TV host Bianca Gonzalez is feeling proud and at the same time sentimental over her breastfeeding journey which had ended, after daughter Lucia weaned herself from it when she turned 2 years old in October.
In the caption of her Instagram post, she recalls how the weaning happened: "By that time, she would only feed (direct latch) two times a day: before morning nap, and before sleeping at night. We had been traveling; and when you travel, nagugulo ang sleeping and eating schedule. And my guess is, she figured, 'Kaya ko naman pala matulog nang hindi na nag-mi-milk.'"
Related to this experience, as she has done so in the past, Bianca again lamented on the fact that mothers these days have to deal with so much pressure, especially when it comes to breastfeeding.
"Til now I don't know whether I myself was pressured, or it was really something I wanted to do; it could be both. My original goal was to breastfeed my daughter exclusively for 9 months."
“Whenever I see posts it’s always the happy, beautiful, smiling, ‘this is the best thing ever’ side of motherhood. Pero when I experienced it the first three months—di ka naliligo, di ka kumakain on time. There are days that you cry. Sasabayan mo na lang yung baby mo kasi ‘di mo na alam kung bakit siya umiiyak. So I try to be more realistic about my posts kasi may culture shock, medyo may trauma talaga. I didn’t know what to expect,” she shared. (It is probably because of these truthful views about motherhood that Bianca was ranked 6th among the most followed Twitter accounts in the Philippines in 2017.)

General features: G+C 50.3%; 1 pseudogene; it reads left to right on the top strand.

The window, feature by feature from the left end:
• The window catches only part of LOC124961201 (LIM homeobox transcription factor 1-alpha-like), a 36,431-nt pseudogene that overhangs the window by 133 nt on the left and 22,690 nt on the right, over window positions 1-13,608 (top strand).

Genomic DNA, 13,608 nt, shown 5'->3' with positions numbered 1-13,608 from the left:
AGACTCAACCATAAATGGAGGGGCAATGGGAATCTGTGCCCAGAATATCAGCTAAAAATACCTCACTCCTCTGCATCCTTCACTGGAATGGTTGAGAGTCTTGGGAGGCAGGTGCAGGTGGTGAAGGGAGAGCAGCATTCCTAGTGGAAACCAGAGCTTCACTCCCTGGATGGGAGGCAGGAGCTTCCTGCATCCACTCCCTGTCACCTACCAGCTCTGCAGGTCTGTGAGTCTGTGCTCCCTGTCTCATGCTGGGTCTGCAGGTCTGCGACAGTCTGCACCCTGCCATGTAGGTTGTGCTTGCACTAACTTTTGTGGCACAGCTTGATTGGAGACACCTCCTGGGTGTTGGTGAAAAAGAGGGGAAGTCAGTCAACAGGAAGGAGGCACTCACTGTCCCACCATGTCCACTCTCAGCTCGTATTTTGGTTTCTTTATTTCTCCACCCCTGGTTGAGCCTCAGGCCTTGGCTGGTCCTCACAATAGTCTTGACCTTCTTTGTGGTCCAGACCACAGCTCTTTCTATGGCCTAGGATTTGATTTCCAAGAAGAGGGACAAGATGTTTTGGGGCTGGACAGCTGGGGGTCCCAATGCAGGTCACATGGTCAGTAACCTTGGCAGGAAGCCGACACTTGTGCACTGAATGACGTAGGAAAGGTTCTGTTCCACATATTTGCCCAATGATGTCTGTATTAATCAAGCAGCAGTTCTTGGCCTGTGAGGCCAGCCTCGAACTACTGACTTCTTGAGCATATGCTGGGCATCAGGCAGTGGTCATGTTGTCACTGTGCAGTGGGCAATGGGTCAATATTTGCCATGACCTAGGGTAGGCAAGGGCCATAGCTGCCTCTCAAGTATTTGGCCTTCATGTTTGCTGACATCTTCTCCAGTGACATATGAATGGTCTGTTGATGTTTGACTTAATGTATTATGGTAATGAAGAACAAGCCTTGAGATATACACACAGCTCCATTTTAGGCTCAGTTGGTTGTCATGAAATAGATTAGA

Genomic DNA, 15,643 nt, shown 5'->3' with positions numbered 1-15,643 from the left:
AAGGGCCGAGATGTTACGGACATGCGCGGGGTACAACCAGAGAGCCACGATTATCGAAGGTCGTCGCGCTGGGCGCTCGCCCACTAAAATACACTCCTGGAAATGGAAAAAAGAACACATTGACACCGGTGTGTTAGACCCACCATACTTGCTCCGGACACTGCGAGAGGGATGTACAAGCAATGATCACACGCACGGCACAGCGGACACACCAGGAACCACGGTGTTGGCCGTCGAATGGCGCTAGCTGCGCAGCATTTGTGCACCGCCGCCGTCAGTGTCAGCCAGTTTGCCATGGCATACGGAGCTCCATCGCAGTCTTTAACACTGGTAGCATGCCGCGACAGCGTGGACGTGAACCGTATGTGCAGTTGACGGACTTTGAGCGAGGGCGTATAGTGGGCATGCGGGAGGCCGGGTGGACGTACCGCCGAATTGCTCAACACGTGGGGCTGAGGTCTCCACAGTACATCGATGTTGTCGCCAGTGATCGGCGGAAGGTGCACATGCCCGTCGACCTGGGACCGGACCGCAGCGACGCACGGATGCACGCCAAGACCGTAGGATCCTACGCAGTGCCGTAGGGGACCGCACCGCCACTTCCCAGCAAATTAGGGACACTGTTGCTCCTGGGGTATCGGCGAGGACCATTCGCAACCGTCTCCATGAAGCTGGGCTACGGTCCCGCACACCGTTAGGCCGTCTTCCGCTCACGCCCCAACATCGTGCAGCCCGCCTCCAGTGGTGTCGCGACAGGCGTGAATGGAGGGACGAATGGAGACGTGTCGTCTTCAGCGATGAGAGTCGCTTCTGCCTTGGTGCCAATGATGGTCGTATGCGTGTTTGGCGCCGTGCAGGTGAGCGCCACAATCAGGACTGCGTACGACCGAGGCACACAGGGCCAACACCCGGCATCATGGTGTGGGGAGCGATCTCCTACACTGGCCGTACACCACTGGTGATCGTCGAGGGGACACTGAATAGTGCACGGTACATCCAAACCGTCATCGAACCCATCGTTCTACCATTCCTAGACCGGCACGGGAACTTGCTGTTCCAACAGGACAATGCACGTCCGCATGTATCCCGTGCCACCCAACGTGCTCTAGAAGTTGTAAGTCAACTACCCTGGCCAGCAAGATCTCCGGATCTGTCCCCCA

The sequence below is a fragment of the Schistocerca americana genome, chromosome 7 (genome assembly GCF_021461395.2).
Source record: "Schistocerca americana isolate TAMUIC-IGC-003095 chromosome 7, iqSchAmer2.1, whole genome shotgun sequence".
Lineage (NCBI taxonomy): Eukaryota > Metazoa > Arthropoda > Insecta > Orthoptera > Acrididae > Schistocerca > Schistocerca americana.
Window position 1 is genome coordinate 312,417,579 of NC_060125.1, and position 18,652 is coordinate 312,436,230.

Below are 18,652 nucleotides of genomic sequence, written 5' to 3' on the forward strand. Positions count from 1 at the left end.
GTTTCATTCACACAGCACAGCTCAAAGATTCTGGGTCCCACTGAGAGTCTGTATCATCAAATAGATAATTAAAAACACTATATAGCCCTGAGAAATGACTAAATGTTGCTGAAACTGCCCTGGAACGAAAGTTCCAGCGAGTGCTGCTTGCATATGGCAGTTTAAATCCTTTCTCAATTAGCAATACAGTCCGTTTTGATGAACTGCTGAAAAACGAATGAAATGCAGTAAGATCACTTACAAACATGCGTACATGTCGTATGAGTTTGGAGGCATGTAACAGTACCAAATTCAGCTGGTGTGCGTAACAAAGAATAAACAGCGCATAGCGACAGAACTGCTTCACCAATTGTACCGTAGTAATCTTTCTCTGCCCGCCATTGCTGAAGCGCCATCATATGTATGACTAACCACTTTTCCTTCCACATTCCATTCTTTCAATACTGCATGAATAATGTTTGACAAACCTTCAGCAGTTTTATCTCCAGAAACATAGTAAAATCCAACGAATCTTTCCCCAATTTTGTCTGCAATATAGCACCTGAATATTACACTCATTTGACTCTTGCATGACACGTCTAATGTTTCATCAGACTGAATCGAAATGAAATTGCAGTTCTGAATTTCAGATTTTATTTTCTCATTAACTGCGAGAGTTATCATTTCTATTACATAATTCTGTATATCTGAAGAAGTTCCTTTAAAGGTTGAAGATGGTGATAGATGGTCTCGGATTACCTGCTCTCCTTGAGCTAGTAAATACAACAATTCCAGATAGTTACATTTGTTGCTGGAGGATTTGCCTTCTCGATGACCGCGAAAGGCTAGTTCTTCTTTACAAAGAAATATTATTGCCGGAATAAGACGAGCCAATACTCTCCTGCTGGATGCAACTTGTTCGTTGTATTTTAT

On her Instagram post yesterday, she also talked about the challenges that go with breastfeeding: "It was so difficult. Low milk supply was my number one issue. Then there is lack of sleep, sore nipples, going to work and pumping, wasted milk, the list goes on. And the struggle is real." She credits her husband JC Intal and their former and current household help for their breastfeeding success.
This morning, on a follow-up post, Bianca expressed her support to all moms, whatever their choices are when it comes to feeding their child.
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"I also would never judge a mother who chose to or who chooses to mix feed or give formula at some point. Yes, breastmilk is best, but I strongly believe that whatever is best for baby's health and whatever is best for mommy's health and well-being (and sanity, to be honest) is what is best. Every baby is different, and every mother is different."
She concludes it with a simple, but very powerful message: we moms should have each other's backs. "Motherhood is difficult enough and we definitely could use all the support and guidance we can get from other moms."